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ALL THAT GLITTERS…Gold in Cosmetics

Mankind always had an obsession with gold. From the Egyptians who used gold as a sacrifice for the Sun God, to Aztecs who treated gold as a substance from Gods, to our modern fixation on this precious metal. Gold was historically thought of as a prized precious metal. Even today at the Olympic Games a gold medal is awarded as the top prize. In another far flung scientific field, another obsession is looming, that of the Nanotechnology and the seeming endless benefits it promises. Nanotechnology is a relatively new field, and is mainly focused in the fields of electronics and medicine, but is spreading through the science of dermatology into topical skin care treatments. We see it used in consumer products including sunscreens, cosmetics and perfumes in the form of Nanoparticles. What are Nanoparticles? They are generally classed as any particle that is 100 nm or smaller in size, that is one hundred thousandth the size of a grain of rice. The power of going “nano” is that any particle at this size begins to exhibit special characteristics due to the overall surface area that it generates, and other more selective surface chemistries that are exhibited. However, the concern is that on such a small scale nanoparticles can penetrate the skin barrier causing allergic reactions, dermatitis and hypersensitivity. For example, sunscreens using nanoparticle technology can generate reactive oxygen species and be harmful to the skin. Also on the nano-scale, penetration into the cell wall is possible, but may not be beneficial, based on the particle in question. It has been popular in recent years to include colloidal gold, a suspension of gold nanoparticles in water, in cosmetics as a luxurious ingredient that is good for skin. Some of the cosmetics companies’ claim that colloidal gold promotes anti-aging by strengthening and firming the skin. Other claims include reduction in inflammation and damaged skin healing. In fact, there is no scientific basis for any of these claims because gold is one of the least reactive chemical elements. Gold nanoparticles cannot release gold ions and thus are inert. They potentially have little to no effect on the skin, and any negative side effects are uncertain. Although it is still important to use nanoparticles in therapeutic applications, such as skin care imaging, drug/ vaccine delivery, and wound healing, their place in cosmetics is highly contested and unclear. Do not believe the hype and save yourself from unnecessary skin reactions. NuVsio does not use any colloidal metallic particles in any form, including Gold, and never will.Wishing you a healthy, glowing skin,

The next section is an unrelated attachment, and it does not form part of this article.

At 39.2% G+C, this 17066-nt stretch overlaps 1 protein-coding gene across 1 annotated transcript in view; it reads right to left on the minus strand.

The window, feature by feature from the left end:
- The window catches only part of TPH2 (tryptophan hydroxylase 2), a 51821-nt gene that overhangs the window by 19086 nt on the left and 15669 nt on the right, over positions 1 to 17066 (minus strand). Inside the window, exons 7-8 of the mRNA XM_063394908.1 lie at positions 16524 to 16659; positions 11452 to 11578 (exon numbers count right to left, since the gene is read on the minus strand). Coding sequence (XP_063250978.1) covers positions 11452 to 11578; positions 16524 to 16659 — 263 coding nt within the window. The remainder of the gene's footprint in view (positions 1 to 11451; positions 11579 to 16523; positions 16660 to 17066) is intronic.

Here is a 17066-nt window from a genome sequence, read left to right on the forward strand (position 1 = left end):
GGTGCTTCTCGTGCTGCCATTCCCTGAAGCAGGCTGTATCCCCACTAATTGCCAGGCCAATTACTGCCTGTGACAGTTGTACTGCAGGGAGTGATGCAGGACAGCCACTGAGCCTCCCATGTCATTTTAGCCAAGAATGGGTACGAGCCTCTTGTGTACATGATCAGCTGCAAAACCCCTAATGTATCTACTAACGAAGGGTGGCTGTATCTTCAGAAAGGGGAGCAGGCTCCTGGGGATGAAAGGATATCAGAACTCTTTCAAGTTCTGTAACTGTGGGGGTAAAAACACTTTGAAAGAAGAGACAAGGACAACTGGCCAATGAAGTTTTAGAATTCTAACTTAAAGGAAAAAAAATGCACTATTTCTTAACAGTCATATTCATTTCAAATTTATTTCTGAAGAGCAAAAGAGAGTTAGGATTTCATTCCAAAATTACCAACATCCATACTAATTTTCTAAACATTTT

Dr Brei Signature

Dr. Brei, PhD NuVsio Founder

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